'How pleasant it is to spend an evening in this way! I declare that after all there is no enjoyment like reading! How much sooner one tires of any thing than of a book! — When I have a house of my own, I shall be miserable if I have not an excellent library.' No one made any reply. She then yawned again, threw aside her book, and cast her eyes round the room in quest of some amusement. — from Pride and Prejudice, by Jane Austen (1775-1817)
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July 2, 2012

Pieton ordinare, maison, perdu, s'il vous plait




Many are the ways Paris allows you yo caress and cross her, but the most becoming being often by foot. Gone are the days when the Romantic poet Gerard de Nerval paraded his lobster on a leash, but you're quite welcome to see how far you can go with your own lobster or lover by your side. Although you are perfectly in your rights to walk where and as you please, you'll have much more clout in any dispute or passage if you walk very carefully into your local mairie (housing the government that administers each arrondissement) and apply for a permis de pieton, a pedestrian permit. This document comes in numerous classes, and if you think it likely you'll be taking bolder steps one day, it's best to arm your legs with one of the high-class permis, which are attractive and can be framed to hang on your wall when you return home to your cabernet sauvignon and your brie. So here are your principal choices:  pieton provincial (provinvial pedestrian), pieton prive (private pedestrian), pieton maison (house, or at-home pedestrian), pieton ordinaire (ordinary pedestrian), pieton perdu (lost pedestrian), pieton confondu (confused pedestrian). The last two are the most popular with tourists, and allow you to sit in a special line at any Bureau de Bouleversements you tumble into seeking shelter, succor, and whereabouts. It's usually the longest line, but because chairs are part of the treatment, you'll hardly notice the hours slouching by. Pieton maison is a category you might consider if you are subletting an apartment for six months or have otherwise managed to extend your stay that was supposed to be three weeks, for le p.m. can sometimes expedite your trip up six flights; rather than wait for the elevator, you may take the stairs.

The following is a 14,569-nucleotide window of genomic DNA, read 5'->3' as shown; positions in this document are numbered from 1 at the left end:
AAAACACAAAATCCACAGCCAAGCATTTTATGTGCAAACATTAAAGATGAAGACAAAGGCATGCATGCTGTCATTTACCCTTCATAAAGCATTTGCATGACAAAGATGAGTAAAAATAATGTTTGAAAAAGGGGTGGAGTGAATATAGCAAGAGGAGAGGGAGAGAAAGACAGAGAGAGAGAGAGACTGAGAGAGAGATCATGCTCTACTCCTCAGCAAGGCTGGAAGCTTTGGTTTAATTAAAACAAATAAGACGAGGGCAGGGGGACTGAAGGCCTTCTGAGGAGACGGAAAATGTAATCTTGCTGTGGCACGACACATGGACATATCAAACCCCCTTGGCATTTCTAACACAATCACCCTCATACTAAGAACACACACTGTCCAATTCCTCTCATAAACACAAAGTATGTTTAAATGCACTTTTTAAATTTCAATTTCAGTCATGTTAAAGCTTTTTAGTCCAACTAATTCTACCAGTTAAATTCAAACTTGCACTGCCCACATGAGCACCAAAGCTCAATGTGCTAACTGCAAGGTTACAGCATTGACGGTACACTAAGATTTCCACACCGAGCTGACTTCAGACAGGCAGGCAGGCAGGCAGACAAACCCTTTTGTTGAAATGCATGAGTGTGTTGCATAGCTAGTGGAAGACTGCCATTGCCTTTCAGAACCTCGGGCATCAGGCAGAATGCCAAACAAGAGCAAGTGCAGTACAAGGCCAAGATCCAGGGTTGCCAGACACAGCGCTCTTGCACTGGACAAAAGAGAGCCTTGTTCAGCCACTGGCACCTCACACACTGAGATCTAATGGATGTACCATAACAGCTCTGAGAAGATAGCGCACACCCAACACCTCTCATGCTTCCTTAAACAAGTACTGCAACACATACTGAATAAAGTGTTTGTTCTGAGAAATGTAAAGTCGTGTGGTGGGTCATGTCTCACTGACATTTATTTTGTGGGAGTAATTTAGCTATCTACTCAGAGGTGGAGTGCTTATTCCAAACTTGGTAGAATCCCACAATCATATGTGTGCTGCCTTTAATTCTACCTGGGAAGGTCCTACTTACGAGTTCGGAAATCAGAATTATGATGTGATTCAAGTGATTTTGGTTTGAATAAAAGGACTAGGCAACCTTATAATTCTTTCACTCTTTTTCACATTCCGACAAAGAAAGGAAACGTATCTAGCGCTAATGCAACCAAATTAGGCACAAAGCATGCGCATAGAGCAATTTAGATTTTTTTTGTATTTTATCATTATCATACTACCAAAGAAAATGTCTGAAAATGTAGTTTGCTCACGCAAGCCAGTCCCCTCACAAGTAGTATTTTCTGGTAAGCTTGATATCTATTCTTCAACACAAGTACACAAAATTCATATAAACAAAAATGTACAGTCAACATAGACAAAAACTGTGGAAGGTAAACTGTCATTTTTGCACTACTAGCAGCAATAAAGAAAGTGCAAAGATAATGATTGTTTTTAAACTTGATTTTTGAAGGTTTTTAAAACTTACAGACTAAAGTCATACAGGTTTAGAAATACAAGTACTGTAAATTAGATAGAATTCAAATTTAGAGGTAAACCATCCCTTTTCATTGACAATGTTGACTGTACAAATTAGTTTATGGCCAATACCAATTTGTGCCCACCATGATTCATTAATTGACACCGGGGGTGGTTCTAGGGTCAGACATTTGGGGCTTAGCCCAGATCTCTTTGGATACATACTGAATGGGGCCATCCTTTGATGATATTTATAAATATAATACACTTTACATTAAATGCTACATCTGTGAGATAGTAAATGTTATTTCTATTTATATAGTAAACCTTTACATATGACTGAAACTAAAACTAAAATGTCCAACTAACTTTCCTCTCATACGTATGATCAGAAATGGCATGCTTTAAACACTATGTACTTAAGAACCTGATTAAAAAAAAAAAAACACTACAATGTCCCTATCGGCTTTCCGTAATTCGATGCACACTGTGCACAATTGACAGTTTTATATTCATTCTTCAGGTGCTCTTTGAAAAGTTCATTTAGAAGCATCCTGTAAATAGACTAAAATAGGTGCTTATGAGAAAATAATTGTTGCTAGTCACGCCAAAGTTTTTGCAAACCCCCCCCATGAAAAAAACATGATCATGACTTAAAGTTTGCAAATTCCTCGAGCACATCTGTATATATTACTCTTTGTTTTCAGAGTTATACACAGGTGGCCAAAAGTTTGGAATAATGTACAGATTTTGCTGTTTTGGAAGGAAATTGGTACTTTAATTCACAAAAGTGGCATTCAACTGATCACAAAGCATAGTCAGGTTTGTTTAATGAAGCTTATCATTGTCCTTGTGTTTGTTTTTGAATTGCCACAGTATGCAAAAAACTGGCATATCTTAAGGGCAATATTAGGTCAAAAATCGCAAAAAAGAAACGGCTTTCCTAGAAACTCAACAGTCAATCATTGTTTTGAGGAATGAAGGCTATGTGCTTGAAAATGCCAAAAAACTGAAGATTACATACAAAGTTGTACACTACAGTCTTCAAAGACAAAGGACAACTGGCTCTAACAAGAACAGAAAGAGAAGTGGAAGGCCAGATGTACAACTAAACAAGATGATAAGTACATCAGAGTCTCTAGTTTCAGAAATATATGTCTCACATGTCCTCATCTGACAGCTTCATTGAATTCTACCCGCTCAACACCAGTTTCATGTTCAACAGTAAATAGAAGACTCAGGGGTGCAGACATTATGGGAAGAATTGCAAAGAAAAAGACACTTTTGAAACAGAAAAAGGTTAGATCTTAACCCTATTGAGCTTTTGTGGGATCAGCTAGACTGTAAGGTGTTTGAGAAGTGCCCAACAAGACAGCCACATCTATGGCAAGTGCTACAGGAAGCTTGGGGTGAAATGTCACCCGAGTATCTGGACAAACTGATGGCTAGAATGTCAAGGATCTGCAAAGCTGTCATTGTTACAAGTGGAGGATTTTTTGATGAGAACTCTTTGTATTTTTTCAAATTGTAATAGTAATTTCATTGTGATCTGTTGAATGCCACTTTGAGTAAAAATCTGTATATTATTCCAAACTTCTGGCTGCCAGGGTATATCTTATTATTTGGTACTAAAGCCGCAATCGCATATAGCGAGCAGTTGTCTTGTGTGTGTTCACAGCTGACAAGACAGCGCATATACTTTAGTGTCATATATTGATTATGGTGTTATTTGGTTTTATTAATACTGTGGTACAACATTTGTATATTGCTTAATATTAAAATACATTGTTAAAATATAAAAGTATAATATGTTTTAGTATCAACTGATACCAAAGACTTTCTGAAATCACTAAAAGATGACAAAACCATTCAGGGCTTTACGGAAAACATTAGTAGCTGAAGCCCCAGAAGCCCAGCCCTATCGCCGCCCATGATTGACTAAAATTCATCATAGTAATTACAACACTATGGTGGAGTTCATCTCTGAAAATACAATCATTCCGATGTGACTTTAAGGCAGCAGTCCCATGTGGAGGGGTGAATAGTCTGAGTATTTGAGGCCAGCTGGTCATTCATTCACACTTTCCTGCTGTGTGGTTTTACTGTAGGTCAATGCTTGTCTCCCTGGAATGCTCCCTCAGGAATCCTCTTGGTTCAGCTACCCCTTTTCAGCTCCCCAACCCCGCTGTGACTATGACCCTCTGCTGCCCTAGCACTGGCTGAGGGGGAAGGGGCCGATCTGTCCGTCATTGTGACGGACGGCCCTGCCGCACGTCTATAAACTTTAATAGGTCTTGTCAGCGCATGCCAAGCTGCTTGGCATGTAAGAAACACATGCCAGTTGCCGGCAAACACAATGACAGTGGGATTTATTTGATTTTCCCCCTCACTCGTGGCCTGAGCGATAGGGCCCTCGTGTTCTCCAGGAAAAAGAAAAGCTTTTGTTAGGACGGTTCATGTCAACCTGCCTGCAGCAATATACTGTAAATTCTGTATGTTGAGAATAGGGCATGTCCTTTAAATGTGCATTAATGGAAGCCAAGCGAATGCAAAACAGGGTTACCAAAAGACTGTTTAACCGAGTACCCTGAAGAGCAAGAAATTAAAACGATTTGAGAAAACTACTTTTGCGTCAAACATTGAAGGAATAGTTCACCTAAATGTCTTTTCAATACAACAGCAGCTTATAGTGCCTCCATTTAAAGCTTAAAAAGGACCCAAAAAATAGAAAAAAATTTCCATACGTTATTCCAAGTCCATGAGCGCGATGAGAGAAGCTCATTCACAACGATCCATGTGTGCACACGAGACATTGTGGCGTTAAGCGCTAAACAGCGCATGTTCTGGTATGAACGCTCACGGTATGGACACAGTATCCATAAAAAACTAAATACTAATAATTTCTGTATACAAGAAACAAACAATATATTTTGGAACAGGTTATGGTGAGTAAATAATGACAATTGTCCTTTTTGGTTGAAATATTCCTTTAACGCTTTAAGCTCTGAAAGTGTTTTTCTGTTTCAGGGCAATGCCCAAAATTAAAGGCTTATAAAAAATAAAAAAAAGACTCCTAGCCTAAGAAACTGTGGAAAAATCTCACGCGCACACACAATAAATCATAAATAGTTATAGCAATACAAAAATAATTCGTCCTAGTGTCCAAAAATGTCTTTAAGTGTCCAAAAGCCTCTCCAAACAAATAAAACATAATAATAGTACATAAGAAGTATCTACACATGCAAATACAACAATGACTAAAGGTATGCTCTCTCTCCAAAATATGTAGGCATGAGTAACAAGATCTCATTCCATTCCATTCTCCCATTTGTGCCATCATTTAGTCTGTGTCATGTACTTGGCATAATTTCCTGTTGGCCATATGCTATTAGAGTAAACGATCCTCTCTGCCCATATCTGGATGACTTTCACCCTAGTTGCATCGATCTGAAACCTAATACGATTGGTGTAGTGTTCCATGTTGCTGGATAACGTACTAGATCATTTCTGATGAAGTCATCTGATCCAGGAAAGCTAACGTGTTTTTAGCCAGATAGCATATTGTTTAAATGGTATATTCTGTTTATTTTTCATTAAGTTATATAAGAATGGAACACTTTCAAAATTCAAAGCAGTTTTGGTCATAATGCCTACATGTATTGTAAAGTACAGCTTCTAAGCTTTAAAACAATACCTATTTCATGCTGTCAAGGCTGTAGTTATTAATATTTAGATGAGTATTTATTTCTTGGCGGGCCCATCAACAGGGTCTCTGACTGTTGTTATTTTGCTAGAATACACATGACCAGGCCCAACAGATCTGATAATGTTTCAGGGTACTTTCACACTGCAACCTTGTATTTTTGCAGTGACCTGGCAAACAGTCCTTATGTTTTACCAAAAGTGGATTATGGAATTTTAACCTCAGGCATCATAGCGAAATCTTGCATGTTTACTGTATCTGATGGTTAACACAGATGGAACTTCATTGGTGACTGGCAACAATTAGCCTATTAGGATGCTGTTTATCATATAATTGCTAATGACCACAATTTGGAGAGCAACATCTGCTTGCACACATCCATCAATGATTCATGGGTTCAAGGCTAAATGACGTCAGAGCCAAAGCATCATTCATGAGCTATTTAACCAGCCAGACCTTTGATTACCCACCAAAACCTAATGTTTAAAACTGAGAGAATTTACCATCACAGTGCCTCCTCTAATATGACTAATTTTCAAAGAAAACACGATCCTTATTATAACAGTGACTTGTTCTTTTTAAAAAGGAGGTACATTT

from Paris out of hand  a wayward guide, by Karen Elizabeth Gordon

{painting by Andre Renoux} 




8 comments:

Joan Hunter Dunn said...

What a lovely way to start Paris in July.

bibliolathas said...

"pieton perdu" - that's me! Lovely post.

Mystica said...

I'm following the meme and not just the posts but the photographs are amazing.

michelle said...

What a lovely post! Love the painting, too. I have an almost exact photo version of the same scene taken while I was wandering through Montmatre looking for another particular set of stairs. :)

Deb Nance at Readerbuzz said...

I'm afraid that I tend to be mostly a pieton confondu!

*I'm off to Paris! Here's my
Paris in July post.
Please stop by and leave a link to your Paris in July post(s) so that we can stop in and say hello.

Paulita said...

This is funny. I've been to Paris a dozen times and never thought to get a pedestrian permit. I think confused (but loving it) pedestrian describes my state most of the time in Paris. I've posted a few Paris in July posts if you want to take a look. Here's Mine

Esme said...

What a lovely post.

Nan said...

Isn't this just wonderful!! Oh, to actually be there.

Thank you for visiting!

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